This site is intended for health professionals only

At the heart of general practice since 1960

pul jul aug2020 cover 80x101px
Read the latest issue online

Independents' Day

Highs and lows: The 1990 contract

Dr George Rae, chair of the BMA's north-east regional council and a GP in Whitley Bay, Tyne and Wear, remembers the turmoil that followed the new GP contract in 1990.

Dr George Rae, chair of the BMA's north-east regional council and a GP in Whitley Bay, Tyne and Wear, remembers the turmoil that followed the new GP contract in 1990.

The political turmoil in 1990 caused by Kenneth Clarke's decision to impose a new contract was a low point for the profession.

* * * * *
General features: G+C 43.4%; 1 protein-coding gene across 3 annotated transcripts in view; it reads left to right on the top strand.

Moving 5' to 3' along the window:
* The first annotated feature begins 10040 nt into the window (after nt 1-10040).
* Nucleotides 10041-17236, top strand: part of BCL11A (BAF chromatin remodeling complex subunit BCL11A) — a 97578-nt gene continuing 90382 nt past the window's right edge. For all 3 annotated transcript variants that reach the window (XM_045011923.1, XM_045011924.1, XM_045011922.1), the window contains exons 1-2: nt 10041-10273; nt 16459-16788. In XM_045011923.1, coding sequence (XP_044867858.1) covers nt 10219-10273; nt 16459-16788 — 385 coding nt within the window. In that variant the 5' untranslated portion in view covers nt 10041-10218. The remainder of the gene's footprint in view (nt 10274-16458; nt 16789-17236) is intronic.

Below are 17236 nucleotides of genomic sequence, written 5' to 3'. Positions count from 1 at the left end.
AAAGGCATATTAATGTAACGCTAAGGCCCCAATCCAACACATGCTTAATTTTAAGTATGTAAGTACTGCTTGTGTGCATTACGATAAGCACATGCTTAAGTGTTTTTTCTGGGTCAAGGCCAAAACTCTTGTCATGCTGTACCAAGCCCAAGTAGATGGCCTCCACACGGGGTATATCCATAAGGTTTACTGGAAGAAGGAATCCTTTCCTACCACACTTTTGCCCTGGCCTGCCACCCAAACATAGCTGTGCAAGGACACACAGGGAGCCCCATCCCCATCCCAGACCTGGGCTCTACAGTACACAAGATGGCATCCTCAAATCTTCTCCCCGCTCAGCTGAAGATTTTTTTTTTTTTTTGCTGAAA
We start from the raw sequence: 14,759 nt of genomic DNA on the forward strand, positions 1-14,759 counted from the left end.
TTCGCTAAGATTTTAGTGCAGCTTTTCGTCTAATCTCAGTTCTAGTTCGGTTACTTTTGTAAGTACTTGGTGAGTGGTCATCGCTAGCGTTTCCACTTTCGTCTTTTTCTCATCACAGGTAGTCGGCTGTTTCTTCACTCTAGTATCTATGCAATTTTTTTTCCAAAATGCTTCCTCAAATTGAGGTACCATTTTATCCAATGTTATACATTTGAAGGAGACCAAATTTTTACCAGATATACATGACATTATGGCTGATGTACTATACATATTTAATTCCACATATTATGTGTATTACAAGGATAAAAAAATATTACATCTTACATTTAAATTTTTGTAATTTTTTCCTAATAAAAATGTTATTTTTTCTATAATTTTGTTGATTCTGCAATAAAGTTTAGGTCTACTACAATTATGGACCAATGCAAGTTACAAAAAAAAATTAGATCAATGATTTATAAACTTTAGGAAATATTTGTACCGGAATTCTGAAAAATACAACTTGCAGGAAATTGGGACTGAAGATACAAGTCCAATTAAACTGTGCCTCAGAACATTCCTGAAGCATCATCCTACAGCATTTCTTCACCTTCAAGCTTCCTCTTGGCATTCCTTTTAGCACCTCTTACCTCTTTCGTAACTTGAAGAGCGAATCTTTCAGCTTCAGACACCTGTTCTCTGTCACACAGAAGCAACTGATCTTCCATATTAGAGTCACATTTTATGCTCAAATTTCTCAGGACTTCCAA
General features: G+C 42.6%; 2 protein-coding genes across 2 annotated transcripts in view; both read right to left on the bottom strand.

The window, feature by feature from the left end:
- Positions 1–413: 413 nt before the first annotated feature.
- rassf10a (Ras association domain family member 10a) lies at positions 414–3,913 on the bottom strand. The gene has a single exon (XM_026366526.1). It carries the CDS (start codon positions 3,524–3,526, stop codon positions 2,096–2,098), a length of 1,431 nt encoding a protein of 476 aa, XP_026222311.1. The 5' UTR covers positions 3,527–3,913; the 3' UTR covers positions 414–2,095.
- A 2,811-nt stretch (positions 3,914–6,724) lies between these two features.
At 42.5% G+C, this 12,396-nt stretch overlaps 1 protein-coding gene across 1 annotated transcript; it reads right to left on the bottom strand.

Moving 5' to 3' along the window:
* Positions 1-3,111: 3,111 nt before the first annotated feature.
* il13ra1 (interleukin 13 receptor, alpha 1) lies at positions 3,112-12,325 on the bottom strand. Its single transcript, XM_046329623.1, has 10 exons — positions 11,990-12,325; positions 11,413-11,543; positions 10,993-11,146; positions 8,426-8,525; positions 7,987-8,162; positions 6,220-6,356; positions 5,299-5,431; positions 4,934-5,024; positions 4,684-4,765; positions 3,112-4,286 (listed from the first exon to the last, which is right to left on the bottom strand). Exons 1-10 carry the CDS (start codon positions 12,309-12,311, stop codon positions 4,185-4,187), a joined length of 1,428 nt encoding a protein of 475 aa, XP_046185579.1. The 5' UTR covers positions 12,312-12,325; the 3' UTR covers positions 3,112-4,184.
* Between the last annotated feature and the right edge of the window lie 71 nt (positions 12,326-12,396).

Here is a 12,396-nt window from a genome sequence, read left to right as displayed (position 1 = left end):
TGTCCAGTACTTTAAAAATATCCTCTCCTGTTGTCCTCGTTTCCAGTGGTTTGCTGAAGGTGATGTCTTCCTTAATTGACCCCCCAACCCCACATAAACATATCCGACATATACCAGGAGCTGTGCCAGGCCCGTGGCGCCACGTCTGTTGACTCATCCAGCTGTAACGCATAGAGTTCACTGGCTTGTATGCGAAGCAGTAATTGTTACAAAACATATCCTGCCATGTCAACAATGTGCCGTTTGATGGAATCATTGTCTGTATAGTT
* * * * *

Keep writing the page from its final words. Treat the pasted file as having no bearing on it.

We at the GMSC rejected the contract, but he decided to push forward with it anyway, and I first heard about it on the radio.

It caused huge antagonism between the medical profession and the Department of Health.

Then there was the internal market and the purchaser/provider split. It led to a BMA campaign with posters of Kenneth Clarke saying 'What do you call a politician who won't listen to medical advice?'

The relationship only began to improve with the introduction of out-of-hours cooperatives in the mid-nineties.

1990 was a real nadir for the profession.

Dr George Rae

Rate this article 

Click to rate

  • 1 star out of 5
  • 2 stars out of 5
  • 3 stars out of 5
  • 4 stars out of 5
  • 5 stars out of 5

0 out of 5 stars

Have your say